by Eliza Billingham
Two years ago, Thao was a student at the summer english camp when College Church first sent a team of college students to Hanoi, Vietnam. She has aged out of the camp since then, but because she developed such a meaningful relationship with her teacher and is so curious about Christianity, we keep connected with her in Hanoi. I met Thao last year and was excited to get to see her again when I returned to to the camp this year. She keeps in touch with a couple of her teachers from Wheaton, has a Vietnamese Bible and, this year, started reading the Gospel of John.
There are two incredible blessings that are obvious when we discuss Christianity with Thao. First, she is the one who initiates intentional conversations about Christianity. In a communist country where the sharing of values between foreigners and nationals is somewhat suspicious and slightly risky in public, it is an extra gift that she asks the questions, and we try to answer them, often provoking more questions.
This year, Thao began our conversation, asking us to explain John 1:1 to her. What or who was the Word? The implications this had for time and if time was linear, and what it meant that the Word contained life? This revealed the second blessing. Thao is extremely intelligent. She thinks deeply and critically. Her questions are important ones, and after talking with her (her English is great, by the way), we feel like there is not much runoff—she really processes and appreciates what we discuss.
The John 1 conversation led to a conversation about the differences between physical and spiritual life and death, what it means to be separated from God, and how God has conquered death and offers life. But this great advantage of Thao is a great pitfall.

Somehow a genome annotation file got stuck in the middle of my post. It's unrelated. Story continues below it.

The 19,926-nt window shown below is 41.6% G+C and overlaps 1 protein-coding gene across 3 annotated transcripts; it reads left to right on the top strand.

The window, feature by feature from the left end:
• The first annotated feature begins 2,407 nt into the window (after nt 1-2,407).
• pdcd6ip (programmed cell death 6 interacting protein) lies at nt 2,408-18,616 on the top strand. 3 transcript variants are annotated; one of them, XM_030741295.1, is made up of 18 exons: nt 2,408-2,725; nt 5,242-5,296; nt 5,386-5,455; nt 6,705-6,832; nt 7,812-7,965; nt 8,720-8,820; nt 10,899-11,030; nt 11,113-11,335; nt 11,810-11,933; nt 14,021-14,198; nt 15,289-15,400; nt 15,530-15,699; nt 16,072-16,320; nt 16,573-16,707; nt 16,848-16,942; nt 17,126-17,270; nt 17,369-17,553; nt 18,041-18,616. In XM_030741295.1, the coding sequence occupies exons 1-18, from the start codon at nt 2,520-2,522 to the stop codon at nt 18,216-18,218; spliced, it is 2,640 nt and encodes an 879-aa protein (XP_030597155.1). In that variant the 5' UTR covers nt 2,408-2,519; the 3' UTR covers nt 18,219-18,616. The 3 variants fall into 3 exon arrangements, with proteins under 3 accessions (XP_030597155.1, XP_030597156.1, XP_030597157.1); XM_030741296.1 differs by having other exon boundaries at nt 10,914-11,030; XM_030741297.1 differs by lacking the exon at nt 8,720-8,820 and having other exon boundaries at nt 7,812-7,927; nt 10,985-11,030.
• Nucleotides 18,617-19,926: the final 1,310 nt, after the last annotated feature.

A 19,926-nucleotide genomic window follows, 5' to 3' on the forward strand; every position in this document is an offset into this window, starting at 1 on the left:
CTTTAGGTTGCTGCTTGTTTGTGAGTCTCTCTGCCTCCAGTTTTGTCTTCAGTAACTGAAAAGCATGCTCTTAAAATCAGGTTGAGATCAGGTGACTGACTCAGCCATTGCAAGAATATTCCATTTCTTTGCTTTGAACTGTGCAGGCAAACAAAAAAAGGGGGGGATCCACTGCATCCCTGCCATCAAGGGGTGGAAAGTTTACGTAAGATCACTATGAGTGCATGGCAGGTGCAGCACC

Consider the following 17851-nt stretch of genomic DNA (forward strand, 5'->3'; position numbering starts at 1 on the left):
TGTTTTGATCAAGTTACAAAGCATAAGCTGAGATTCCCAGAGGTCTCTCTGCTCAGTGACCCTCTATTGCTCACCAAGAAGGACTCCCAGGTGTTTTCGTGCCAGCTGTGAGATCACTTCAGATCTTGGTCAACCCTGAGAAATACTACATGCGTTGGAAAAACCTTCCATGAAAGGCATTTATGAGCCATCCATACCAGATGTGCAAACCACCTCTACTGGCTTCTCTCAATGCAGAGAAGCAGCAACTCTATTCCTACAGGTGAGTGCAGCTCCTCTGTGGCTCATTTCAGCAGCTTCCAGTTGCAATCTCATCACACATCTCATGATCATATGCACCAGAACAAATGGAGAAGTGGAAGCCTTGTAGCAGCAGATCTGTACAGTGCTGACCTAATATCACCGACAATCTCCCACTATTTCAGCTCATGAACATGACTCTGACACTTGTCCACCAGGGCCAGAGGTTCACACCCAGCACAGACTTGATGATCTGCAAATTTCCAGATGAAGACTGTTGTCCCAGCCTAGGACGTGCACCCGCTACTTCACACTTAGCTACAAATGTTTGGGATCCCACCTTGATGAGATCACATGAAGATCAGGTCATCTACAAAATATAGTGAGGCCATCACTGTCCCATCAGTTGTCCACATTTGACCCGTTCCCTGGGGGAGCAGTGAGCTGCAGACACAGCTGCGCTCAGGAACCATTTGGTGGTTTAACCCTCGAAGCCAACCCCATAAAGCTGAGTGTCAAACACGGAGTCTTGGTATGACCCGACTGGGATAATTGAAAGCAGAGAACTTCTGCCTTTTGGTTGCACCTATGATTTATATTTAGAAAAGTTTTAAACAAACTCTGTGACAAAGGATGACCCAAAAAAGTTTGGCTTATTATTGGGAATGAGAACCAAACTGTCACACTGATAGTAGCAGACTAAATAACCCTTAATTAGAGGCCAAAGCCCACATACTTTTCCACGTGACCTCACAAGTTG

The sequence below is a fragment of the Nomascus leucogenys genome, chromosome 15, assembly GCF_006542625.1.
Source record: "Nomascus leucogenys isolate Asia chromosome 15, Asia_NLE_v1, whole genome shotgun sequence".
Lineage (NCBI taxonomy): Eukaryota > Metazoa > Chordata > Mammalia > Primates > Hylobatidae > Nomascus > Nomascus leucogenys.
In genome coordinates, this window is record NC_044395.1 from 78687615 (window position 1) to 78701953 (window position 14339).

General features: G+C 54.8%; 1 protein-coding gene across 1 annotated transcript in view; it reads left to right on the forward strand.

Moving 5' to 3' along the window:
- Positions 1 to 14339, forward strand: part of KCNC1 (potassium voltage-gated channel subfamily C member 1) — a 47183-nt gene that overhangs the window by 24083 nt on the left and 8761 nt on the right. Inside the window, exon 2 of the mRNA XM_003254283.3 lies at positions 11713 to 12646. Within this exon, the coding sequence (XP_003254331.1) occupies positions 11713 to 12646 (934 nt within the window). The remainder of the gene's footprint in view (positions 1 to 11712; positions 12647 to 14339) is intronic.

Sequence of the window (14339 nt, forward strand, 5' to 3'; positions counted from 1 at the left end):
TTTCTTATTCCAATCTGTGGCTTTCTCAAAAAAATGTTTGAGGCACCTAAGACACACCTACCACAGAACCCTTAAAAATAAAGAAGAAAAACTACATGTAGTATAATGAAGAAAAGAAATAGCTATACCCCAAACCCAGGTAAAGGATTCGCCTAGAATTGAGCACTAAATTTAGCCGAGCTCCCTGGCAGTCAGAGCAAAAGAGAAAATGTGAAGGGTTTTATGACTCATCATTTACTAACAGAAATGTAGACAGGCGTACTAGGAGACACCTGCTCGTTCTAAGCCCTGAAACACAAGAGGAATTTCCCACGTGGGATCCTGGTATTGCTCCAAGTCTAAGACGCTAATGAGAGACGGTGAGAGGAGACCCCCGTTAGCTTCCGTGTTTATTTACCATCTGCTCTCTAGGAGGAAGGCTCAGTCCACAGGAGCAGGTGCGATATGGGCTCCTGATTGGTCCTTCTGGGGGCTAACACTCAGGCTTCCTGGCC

We don’t know how much she differentiates between Christianity and other interesting or foreign intellectual exercises. While we emphasize Christ’s exclusive authority on truth, she has not yet come to the conclusion that his life impacts hers. It is frustrating, but ultimately comforting, that we are not responsible for convicting her of truth. We pray that the Lord will convict her of his truth and his sovereignty in her life. Also, we’re praying that she finds or is found by national believers.
Thao rightly expressed discontentment that our face-to-face conversations about the gospel and her questions happen once a year. Technology is somewhat helpful in extending these conversations, but it is no substitute for a community of Vietnamese Christians who can be a more constant resource. We have taken steps to connect her to long-term workers in Hanoi, but our greatest desire is for nationals to find and disciple nationals. In Hanoi, a city of more than 7.5 million people, there is one government-registered Protestant church and an unknown number of unregistered house churches, so it takes an incredible amount of initiative to find a community of believers. We pray that Thao would become aware and involved in one such community. We know that God is good and delights in making himself known. We thank him that he was in Hanoi before we were and stays behind when we leave, and lets us see a fraction of what he is doing for his glory in southeast Asia.